Kennesaw State head coach Lewis Preston looks on in the final minutes of a 74-57 loss to Georgia Tech during the second half of a college basketball game on Monday, Dec. 16, 2013, in Atlanta. CURTIS COMPTON / CCOMPTON@AJC.COM Curtis Compton
Photo: Curtis Compton
Photo: Curtis Compton

Preston, Kennesaw State part ways

Lewis Preston won’t return as Kennesaw State’s men’s basketball coach.

Athletic director Vaughn Williams told the team of the decision, which the university described as mutual, on Wednesday.

Williams said the decision wasn’t entirely based on the team’s win-loss record of 9-67 under Preston. Nor was it based on the leave of absence that Preston took during the middle of the season for personal and health reasons.

Instead, Williams said he and Preston reached a decision that they thought was best for both parties going forward.

“I love Lewis. Always have, always will,” Williams said.

Preston’s attorney, Jim Zeszutek, corroborated the description of a mutual agreement.

“It made the most sense,” Zeszutek said. “In some situations where things aren’t going well in terms of personalities it’s best to move on.”

Zeszutek declined to say what the personality issues were.

“The important issue is the school is going on with its program and coach Preston will go on with his life,” he said.

Preston’s base salary was $175,000 this season, according to information in his contract. The contract, which was through 2016, featured pay increases to $195,000 next season and $215,000 in the 2015-16. Williams said a negotiation was reached Wednesday on buying out the contract. He declined to provide details. Zeszutek said they will not be pursuing any legal action against Kennesaw State.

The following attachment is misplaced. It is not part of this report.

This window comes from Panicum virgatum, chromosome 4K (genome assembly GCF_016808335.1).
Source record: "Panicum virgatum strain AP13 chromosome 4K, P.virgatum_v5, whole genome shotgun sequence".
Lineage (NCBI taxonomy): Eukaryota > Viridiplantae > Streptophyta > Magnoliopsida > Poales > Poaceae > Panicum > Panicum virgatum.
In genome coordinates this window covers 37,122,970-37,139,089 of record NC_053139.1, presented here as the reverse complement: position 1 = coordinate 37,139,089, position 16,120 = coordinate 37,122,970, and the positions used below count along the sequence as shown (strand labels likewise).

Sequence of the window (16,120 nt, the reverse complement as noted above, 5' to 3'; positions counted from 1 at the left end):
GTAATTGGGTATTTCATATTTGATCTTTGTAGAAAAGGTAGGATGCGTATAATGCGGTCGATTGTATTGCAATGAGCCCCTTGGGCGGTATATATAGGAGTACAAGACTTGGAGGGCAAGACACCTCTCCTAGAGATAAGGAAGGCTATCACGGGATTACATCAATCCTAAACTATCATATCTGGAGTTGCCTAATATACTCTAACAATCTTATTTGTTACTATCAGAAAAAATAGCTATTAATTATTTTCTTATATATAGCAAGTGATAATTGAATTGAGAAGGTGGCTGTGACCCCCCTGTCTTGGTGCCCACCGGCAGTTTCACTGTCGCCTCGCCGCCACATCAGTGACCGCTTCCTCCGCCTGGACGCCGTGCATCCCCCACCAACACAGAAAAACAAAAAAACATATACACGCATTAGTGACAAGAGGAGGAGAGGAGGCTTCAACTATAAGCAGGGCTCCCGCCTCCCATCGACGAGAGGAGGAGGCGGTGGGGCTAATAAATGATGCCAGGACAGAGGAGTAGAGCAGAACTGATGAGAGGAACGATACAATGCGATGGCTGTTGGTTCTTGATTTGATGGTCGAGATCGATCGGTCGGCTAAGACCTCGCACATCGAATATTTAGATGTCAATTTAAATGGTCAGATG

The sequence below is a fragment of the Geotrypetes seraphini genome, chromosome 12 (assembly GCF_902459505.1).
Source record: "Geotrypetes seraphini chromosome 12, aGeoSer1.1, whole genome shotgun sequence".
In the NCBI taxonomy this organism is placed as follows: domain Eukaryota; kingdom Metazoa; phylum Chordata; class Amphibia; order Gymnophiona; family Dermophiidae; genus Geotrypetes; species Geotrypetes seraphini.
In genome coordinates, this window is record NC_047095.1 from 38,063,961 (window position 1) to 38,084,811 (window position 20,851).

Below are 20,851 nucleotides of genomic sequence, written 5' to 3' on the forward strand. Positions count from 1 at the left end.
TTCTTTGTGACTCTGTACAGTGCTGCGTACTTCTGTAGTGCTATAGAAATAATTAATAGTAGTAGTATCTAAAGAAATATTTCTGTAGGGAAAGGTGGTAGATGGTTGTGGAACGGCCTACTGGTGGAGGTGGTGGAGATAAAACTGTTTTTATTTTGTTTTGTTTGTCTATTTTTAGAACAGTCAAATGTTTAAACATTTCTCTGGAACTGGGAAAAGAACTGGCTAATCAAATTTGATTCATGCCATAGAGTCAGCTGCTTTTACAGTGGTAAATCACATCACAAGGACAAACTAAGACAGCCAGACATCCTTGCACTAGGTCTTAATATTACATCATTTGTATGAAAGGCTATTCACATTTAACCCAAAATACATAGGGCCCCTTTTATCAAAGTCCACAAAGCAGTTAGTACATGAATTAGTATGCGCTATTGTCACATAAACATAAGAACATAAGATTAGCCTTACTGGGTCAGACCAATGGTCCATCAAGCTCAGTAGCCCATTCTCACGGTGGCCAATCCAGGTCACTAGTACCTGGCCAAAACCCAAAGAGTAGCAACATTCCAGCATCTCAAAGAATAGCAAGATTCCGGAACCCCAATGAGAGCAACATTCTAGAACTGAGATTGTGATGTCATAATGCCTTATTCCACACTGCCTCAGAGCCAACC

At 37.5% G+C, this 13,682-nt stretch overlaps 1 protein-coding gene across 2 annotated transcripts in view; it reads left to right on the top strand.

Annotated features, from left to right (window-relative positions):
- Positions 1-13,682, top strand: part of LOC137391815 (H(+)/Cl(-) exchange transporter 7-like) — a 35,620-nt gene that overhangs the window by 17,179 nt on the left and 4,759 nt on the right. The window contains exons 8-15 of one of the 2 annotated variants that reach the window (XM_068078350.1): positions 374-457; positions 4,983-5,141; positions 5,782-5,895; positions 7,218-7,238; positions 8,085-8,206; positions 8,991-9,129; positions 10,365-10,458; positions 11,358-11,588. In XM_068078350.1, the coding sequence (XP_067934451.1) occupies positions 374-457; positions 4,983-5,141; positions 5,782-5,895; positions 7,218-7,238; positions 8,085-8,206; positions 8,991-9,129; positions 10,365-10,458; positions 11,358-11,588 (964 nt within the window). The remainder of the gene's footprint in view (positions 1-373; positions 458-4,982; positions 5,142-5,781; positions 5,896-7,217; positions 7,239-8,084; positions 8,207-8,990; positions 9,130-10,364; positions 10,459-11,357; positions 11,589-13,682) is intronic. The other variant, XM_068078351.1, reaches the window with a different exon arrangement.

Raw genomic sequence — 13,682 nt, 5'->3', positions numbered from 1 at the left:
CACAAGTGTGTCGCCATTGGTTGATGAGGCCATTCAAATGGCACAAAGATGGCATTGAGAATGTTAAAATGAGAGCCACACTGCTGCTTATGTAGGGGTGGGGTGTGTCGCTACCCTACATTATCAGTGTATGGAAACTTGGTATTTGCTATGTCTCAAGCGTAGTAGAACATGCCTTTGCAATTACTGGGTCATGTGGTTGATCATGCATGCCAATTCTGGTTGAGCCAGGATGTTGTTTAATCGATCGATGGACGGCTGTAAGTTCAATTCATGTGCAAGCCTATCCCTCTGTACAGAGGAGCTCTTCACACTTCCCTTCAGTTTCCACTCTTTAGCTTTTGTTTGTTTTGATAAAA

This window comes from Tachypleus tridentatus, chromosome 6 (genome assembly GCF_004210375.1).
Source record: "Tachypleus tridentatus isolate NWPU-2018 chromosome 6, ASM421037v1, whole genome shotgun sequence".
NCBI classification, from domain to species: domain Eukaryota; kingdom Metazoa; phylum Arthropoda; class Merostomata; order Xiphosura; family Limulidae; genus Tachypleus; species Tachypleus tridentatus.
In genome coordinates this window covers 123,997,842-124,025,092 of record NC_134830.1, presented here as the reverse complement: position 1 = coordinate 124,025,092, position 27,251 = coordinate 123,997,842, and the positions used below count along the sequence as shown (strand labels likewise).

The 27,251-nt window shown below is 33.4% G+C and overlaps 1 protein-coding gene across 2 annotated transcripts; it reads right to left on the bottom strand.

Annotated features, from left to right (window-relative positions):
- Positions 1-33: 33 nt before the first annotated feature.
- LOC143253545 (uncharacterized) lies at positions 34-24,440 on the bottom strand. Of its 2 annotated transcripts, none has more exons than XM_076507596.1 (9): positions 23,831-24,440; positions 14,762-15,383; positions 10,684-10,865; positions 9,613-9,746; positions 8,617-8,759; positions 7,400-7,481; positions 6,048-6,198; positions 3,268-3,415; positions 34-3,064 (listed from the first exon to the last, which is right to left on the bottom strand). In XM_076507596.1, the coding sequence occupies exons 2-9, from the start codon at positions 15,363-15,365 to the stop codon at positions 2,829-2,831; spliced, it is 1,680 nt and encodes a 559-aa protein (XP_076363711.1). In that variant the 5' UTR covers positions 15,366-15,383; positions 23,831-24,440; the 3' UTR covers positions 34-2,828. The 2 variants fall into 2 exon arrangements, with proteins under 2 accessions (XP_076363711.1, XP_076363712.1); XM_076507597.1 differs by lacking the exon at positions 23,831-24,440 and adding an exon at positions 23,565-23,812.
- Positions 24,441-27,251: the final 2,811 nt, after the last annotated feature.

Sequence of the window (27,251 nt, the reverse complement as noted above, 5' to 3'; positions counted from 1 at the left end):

Preston, formerly an assistant at Penn State, took over a team in 2011-12 that had academic-related issues so severe the NCAA levied penalties that included reduced practice time during the season for failure to meet minimum APR standards in consecutive years. The academic issues occurred under the previous coaching staff.

As Preston worked to change the culture the team struggled, going 6-55 in his first two seasons.

Citing that challenge of changing a culture, Williams said before the 2013-14 season that Preston should feel no pressure to win.

Things didn’t improve. The team went 3-12 before Preston’s leave of absence was announced on Jan. 2. Assistant coach Jimmy Lallathin took over the program.

Williams said Preston was cleared to return after “2 1/2-3 weeks,” but he made the decision to extend Preston’s leave. Williams later declared that Preston would return at season’s end. But he and Preston held several meetings during the past two weeks, after which they decided to go different ways.

Williams said the search for a new coach will begin immediately. He was going to talk to university president Dan Papp Wednesday night to begin to formulate a plan. Lallathin will remain in charge of the team in the interim.

Zeszutek said Preston is healthy and will begin to search for a new job.

“There will be a lot of college coaches who will be very interested in having coach Preston on their staff,” Zeszutek said. “He’s worked with some outstanding head coaches over the years.”

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